• A colour space describes the range of colours that an observer might see. Colour spaces can be very limited when a photo is printed on a low price digital printers, large when the same image is viewed on a high definition digital displays, or huge when the original scene is viewed in bright sunlight on a summer day.
  • A colour system considers all the factors that affect the observer, the colour model, how information is encoded before sending to the output device and the circumstances in which it is expected to be viewed.

Some key terms

A colour model is the how-to part of colour theory. Together they establish terms and definitions, rules or conventions and a system of notation for encoding colours and their relationships with one another.

A colour model is a way of:

  • Making sense of the colours we see around us in the world.
  • Understanding the relationship of colours to one another.
  • Understanding how to mix each type of coloured media to produce predictable results.
  • Specifying colours using names, codes, notation, equations etc.
  • Organising and using colours for different purposes.
  • Using colours in predictable and repeatable ways.
  • Working out systems and rules for mixing and using different types of colour.
  • Creating colour palettes, gamuts and colour guides.

A subtractive colour model combines different hues of a colourant such as a pigment, paint, ink, dye or powder to produce other colours.

  • CMYK is a subtractive colour model.
  • CMYK pigments are the standard for colour printing because they have a larger gamut than RGB pigments.
  • CMYK printing typically uses white paper which has good reflective properties and then adds cyan, magenta, yellow and black ink or toner to produce colour.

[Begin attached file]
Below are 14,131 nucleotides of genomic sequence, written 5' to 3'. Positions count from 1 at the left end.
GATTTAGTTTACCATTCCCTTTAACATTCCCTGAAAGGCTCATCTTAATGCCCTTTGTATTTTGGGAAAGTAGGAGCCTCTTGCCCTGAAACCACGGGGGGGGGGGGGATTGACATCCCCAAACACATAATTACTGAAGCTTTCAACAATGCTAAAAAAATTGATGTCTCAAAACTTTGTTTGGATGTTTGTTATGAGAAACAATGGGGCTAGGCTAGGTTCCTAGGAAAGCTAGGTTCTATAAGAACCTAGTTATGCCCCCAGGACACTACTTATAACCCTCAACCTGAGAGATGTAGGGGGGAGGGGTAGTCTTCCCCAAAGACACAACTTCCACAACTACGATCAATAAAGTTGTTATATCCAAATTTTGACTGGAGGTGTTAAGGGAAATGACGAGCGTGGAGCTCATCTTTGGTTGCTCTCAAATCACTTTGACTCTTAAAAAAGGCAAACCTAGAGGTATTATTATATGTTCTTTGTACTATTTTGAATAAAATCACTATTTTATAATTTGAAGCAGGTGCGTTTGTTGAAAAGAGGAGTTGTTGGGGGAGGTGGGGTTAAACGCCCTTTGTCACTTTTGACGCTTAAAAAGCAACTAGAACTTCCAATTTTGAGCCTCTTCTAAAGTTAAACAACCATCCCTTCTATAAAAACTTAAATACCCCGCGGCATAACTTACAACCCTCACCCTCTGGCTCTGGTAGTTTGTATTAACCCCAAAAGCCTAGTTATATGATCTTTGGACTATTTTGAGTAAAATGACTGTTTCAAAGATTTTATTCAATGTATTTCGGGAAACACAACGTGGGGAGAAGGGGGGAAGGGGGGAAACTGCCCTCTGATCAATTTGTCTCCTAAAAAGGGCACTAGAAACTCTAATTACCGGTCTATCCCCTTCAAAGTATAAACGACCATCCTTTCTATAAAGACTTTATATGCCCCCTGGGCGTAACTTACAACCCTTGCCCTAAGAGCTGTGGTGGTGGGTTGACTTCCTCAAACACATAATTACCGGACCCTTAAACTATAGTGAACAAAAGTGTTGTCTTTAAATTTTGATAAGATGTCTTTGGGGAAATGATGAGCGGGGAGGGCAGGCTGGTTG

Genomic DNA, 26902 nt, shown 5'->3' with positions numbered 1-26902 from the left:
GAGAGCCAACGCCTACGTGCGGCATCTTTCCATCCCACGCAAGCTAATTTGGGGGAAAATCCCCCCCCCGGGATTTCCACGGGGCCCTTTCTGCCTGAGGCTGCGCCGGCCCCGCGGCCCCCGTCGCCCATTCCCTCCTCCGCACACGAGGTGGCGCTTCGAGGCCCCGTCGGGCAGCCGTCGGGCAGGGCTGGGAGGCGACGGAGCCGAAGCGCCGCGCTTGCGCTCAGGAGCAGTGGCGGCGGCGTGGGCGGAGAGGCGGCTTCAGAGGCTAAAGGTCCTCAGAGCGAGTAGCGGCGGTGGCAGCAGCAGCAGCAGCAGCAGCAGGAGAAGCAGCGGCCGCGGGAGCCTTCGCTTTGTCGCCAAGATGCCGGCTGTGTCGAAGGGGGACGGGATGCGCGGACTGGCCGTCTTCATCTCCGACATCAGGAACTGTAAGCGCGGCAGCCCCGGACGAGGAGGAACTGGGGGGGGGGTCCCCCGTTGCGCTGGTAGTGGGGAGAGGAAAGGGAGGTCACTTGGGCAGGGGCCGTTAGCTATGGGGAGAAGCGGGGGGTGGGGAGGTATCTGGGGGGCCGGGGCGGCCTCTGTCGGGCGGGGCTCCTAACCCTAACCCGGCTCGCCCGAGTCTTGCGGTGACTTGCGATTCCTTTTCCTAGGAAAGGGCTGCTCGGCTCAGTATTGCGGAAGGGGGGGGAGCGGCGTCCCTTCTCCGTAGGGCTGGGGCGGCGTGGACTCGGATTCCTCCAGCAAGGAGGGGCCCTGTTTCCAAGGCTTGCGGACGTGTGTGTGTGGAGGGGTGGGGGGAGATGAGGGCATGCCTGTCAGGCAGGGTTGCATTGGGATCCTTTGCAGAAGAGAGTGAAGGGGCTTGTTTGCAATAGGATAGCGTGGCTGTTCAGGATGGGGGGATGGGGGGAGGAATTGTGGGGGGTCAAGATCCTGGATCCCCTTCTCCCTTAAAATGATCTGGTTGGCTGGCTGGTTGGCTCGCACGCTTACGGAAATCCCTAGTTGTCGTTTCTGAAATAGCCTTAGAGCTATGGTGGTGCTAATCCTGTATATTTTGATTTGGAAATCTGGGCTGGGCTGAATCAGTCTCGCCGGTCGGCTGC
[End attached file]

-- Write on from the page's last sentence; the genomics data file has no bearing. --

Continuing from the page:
• Highlights are produced by reducing the amount of coloured ink and printing without black to allow the maximum amount of light to reflect off the paper through the ink.
  • Mid tones rely on the brilliance and transparency of the pigments and the reflectivity of the paper to produce fully saturated colours.
  • Shadows are produced by adding black to both saturated or desaturated hues.

The trichromatic colour model is a theory of colour that establishes terms, rules and methods to enable human colour vision to be dealt with in both systematic and practical ways.

Primary colours are a set of colours from which others can be produced by mixing (pigments, dyes etc.) or overlapping (coloured lights).

  • The human eye, and so human perception, is tuned to the visible spectrum and so to spectral colours between red and violet. It is the sensitivity of the eye to the electromagnetic spectrum that results in the perception of colour.
  • A set of primary colours is a set of pigmented media or coloured lights that can be combined in varying amounts to produce a wide range of colour.
  • This process of combining colours to produce other colours is used in applications intended to cause a human observer to experience a particular range of colours when represented by electronic displays and colour printing.
  • Additive and subtractive models have been developed that predict how wavelengths of visible light, pigments and media interact.
  • RGB colour is a technology used to reproduce colour in ways that match human perception.
  • The primary colours used in colour-spaces such as CIELAB, NCS, Adobe RGB (1998) and sRGB are the result of an extensive investigation of the relationship between visible light and human colour vision.

ROYGBV is an acronym for the sequence of hues (colours) commonly described as making up a rainbow: red, orange, yellow, green, blue, and violet.

  • A colour wheel is a circular diagram divided into segments, featuring primary colours, and used to visualize the result of colour mixing.
  • Colour wheels can enhance understanding of colour relationships and assist with the accurate selection and reproduction of colours.
  • A colour wheel starts with segments representing primary colours. Additional segments are added between them to explore the outcome of mixing adjacent primary colours.